One interesting thing that I discovered in the lab was not only is the patch deployment process longer, the preceding scan process is as well. The interesting component is that both the scan and the remediate steps seem to scale in a linear fashion, whether that is actually true or just a coincidence, who knows. What I mean is that:

  • An ESX 3.5.0 Update 4 host took 1 minute to scan and 16 minutes to remediate
  • An ESX 3.5.0 Update 1 host took 5 minutes to scan and 84 minutes to remediate

So we’re wasting extra time in both of the remediation processes: The scan, and the remediate.

Moral of this section: Update Manager or ESX patch installation or both is slow, but it doesn’t have to be. Same as the moral of the first section: Avoid this pitfall by using the most recent .ISO possible which has all of the updates injected into it up to the release date of the .ISO.

“Cripes, What In The Heck Is Update Manager Doing?!”

So then curiosity got the best of me and I took the lab experiment a little further. Of the 84 minutes spent remediating ESX 3.5.0 Update 1 host above, how much of that time was spent installing Update 4, and how much of the time was spent installing the 15 subsequent post Update 4 patches? Afterall, I already know that remediating the 15 post Update 4 patches by themselves takes only 16 minutes. Will the numbers jive?

To find out, I deployed an ESX 3.5.0 Update 1 host and created a remediation baseline containing ONLY ESX 3.5.0 Update 4. Big sucker – 723MB, but because it’s just one giant service pack, perhaps it will install quicker than the sum of all its updates. Here’s where I was really wrong.

I remediated the host and expected to see 1 task in vCenter describing an installation process, and then a reboot. Instead, I saw a boatload of patches being installed:

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Which brings me to the title of this section “Cripes, What In The Heck Is Update Manager Doing?!” Did I apply the wrong baseline? Did Update Manager become self aware like Skynet and decide to engineer its own creative solutions to datacenter problems? Turns out Update 4 is not a patch or a service pack at all. In and of itself, it doesn’t even include binary RPM data. It’s metadata that points to all ESX 3.5.0 patches dated up to and including 3/30/09. Sure, you can download Update 4 as a 724MB offline installation package from the VMware download section, but mosey on over to their patch repository portal and you’ll see that the giant list of superseded and included updates in Update 4 is merely an 8.0K download. At first I thought that had to be a typo and I was about to drop John Troyer an email but opening up that 8K file just for kicks was the eye opener for me. Take a look at the 8K file and you’ll see the metadata that tells Update Manager to go download many of the incremental patches leading up to 3/30/09. Same concept with the 724MB offline installation package. It’s a .ZIP file. Open it up and you won’t find a large 724MB .RPM. Instead you’ll find a directory structure containing many of the incremental updates leading up to 3/30/09.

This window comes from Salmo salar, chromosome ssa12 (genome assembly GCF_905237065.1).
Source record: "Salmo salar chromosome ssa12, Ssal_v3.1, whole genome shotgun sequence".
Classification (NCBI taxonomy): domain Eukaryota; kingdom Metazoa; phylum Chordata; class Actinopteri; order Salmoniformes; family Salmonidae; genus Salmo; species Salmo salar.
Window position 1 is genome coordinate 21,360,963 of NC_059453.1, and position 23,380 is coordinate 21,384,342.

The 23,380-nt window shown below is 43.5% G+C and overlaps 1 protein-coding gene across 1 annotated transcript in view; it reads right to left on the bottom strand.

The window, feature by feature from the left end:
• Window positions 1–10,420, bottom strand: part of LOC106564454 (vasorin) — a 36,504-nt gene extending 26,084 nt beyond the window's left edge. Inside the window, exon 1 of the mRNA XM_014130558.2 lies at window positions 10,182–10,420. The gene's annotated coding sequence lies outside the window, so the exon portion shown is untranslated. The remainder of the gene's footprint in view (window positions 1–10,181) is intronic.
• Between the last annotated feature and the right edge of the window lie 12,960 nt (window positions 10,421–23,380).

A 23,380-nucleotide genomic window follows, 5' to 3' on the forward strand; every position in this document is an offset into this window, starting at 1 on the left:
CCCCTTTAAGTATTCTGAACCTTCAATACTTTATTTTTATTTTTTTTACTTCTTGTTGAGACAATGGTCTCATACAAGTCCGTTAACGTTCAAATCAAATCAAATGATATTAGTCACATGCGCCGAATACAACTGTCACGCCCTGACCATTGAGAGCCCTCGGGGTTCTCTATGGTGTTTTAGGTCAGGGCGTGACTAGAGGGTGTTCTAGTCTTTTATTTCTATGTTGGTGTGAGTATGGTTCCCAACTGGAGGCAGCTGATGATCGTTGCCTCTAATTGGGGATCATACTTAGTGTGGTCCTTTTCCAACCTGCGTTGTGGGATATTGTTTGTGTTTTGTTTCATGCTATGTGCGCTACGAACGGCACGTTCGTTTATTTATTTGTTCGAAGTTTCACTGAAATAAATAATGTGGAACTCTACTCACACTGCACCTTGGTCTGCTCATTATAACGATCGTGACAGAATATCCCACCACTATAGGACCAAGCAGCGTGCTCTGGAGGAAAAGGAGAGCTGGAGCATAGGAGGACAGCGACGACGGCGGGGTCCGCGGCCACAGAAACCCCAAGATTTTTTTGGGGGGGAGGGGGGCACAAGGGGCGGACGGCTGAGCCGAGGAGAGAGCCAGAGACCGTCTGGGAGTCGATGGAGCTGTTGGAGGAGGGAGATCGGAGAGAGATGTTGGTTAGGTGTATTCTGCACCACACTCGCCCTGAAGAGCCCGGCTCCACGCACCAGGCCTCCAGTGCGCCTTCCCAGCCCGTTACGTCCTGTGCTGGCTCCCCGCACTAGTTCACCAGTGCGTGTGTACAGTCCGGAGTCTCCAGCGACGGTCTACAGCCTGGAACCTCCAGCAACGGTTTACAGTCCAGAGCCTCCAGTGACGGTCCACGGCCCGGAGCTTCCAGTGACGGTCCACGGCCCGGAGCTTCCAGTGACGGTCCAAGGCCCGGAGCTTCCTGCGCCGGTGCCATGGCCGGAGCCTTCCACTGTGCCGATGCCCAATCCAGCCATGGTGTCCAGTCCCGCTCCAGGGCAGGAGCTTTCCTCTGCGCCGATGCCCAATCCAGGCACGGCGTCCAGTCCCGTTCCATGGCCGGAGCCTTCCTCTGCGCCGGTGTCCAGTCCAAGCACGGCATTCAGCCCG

Moral of this section: Same as the moral of the first and second sections: Avoid wasting your valuable maintenance window time by avoiding as many incremental ESX patches as possible. Use the most recent .ISO possible which has all of the updates injected into it up to the release date of the .ISO when you deploy a host.

“VMware Update Manager, Updates, and New Builds”

Connect the dots and I think we’ve got a best practice in the making for host deployments using Update Manager. Existing and new host deployments aside, look at the implications of using Update Manager to deploy a major Update (in this discussion, Update 4). It’s actually 5 times faster to rebuild the host with the integrated Update 4 .ISO than it is to patch it with Update Manager. To me that’s bizarre but it is reality if you have automated host deployment methods. For medium to large environments, automated builds are absolutely required. There’s not enough time in the weekend to patch an 18 host cluster, let alone a 32 node cluster using Update Manager. Rebuild from an updated .ISO or span your host updates over several maintenance windows. The latter could get hairy and I definitely would not recommend it.

Great day today and I got a lot accomplished in the lab. Unfortunately towards the end, this happened:

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Replacement unit is already on the way from NewEgg. Thank you vWire for funding the replacement!